Originally for this issue’s commentary, I wasgoing to talk about the different thingsGeneration Y is doing. But the way I see it,we’re all doing the same things. Just for different reasons.Businesses are increasingly aware that in order to survive the rapid pace of change wrought bythe Internet, we need to adopt the optimism of youth: being open by allowing others access toour content online, peering within communitiesrather than being controlled by traditionalhierarchies, sharing ideas and success storiesso they can be valued by a wider audience, andacting globally by collaborating with friends outside our owngeographical area. Add to that list, the insatiable need for newnessand coolness and you begin to sound like a retailer.My point is, we are all beginning to think about adopting the same principles that youth aged 16-27 operate on. Witness their fearlessuse of social media, with an emphasis on fearless. Interestingly,the other major population group, the age 43-61 Baby Boom, ismoving into the second half of life, tiring of structure and lookingfor something fresh and new, with an emerging trend that lookslike a return to youthful idealism. Not that they’re heading toMySpace in droves. But they are certainly blogging like crazy,writing and editing for Wikipedia—and as they leave the workforce,will most likely take on mentoring roles via social media totransmit their knowledge and experience.Being open, peering, sharing and acting globally are all principles businesses need to adopt for the digital economy. If you want toknow more about how mass collaboration changes everything, Isuggest you read
, by Don Tapscott and Anthony D.Williams. Although the book is a little heavy with the melodrama(as in, collaborate or be doomed), it manages to be highly thought- provoking and persuasive. It’ll have you thinking twice aboutapplying old business techniques to your growth initiatives. Yetalthough the authors are right about the limitless knowledgeavailable on the Internet giving us all the power to innovate,innovation won’t get any easier.As of now, only the tiniest fraction of social media users aregenerating content. Most people only watch. That’s human nature,and the only real change will probably be in numbers, not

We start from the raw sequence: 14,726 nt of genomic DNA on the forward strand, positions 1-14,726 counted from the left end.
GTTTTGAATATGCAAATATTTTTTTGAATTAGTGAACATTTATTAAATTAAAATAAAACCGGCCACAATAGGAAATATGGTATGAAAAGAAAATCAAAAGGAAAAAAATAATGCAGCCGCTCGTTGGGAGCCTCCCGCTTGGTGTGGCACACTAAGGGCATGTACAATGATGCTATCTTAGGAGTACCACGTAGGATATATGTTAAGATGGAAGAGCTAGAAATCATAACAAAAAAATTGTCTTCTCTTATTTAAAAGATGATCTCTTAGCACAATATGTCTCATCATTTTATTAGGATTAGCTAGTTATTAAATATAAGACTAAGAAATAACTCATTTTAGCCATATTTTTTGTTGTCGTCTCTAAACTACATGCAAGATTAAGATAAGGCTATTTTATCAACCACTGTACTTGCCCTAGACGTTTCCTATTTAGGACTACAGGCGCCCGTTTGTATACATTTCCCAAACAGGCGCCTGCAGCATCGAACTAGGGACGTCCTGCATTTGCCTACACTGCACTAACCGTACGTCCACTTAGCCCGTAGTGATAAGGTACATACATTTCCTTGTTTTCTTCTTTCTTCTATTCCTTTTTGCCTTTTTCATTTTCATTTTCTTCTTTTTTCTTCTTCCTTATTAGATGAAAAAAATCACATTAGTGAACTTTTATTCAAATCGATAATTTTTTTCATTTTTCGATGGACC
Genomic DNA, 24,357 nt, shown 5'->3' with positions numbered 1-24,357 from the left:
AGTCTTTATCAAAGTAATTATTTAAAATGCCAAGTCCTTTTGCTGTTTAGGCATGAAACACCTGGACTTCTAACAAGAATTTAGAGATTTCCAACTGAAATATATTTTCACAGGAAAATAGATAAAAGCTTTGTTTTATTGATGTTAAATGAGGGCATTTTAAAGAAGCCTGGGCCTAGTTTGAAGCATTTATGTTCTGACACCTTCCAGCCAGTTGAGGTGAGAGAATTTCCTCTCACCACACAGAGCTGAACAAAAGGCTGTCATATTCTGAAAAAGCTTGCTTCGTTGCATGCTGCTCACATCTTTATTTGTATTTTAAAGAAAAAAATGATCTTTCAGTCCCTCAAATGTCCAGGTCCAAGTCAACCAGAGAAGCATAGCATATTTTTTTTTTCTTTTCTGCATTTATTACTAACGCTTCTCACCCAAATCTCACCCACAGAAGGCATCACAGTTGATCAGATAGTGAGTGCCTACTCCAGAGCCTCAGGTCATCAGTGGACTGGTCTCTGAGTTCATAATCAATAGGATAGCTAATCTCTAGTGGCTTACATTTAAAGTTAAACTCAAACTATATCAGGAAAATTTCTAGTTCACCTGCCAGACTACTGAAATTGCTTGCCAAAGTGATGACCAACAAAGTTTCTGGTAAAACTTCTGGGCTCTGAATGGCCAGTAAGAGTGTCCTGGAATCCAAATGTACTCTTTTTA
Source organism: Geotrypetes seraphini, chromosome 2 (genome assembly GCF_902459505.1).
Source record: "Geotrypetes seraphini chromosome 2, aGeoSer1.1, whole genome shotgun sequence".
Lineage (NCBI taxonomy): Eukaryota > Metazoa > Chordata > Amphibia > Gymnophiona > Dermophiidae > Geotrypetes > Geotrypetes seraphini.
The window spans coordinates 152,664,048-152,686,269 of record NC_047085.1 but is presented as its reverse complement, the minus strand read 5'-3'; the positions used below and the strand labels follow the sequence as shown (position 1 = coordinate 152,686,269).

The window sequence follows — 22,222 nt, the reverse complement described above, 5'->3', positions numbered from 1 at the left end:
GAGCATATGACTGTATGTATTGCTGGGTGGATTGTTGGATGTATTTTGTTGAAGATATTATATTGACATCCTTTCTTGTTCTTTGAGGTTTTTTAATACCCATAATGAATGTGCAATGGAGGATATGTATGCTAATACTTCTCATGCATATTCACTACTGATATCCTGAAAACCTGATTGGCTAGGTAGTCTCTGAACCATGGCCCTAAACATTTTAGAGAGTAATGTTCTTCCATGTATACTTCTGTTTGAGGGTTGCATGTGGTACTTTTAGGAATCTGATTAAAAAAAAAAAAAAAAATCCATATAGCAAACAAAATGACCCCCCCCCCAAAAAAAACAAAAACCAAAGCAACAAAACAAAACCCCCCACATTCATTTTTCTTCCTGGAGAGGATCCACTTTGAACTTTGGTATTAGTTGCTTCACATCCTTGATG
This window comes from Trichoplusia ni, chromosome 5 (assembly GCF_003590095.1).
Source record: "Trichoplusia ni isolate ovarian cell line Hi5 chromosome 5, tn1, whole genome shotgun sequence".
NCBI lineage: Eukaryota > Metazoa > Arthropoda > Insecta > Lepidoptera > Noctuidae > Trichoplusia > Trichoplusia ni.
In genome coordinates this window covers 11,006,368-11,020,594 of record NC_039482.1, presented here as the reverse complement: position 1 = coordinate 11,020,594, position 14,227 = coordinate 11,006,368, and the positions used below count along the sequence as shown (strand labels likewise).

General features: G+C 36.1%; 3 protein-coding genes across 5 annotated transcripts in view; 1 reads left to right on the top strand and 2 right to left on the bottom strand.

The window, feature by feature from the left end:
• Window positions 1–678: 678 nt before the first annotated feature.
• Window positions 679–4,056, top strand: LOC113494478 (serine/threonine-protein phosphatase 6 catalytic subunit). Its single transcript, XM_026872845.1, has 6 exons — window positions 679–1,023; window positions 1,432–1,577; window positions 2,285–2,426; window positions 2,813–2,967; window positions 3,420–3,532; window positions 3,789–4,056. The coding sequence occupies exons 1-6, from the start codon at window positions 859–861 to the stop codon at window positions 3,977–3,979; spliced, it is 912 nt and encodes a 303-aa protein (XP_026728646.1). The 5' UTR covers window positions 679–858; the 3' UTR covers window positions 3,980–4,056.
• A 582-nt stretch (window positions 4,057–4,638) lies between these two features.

percentages. But the Internet has made it much easier to inuence
and to get people to participate. And more creative peopleworking together on innovation will certainly increase the oddsof achieving it.Granted, I understand that of all the things keeping CEOs up atnight, it’s not mass collaboration. It’s more like cost reductionand risk management. At Design Forum, however, we’re alreadyhip-deep in collaborative waters. Today, virtually every project wework on requires collaboration with another agency, in many cases
the retailer’s advertising agency or private equity rm. We’ve
 become adept at switching leads and learning to play differentroles at different times in the relationship. As the future unfolds,
we’re certain to nd more opportunities for creative interaction
that will enrich our ability to serve clients.Changes have been at work for many years now—the microprocessor turns 50 in 2008—but they have just kicked into high gear.Consumers want more change more often. The necessity of rapiddevelopment to compete requires many minds, inside and outsideof your company.The life of a retail trend used to have seven distinct steps betweenemergence and decline. The cycle has been compressed by 20 percent, and will continue to compress, under pressure tointroduce new things quickly. The value of newness is so critical,scores of trendspotters are calling things trends that are really just
inuences. Rushing them through their normal stages and onto thesales oor reduces their potential and their longevity. That’s thenew paradigm for the retail business. It’s reective of life today,
regardless of age.The forces that shape new strategies to accommodate changerequire the courage to open up. Exciting ideas, inspiration andexperience are waiting everywhere, not just the board room.It’s the age of participation built on relationships and conversations.The world is getting younger. I like that.Thoughtfully,D. Lee Carpenter 
Chairman & CEO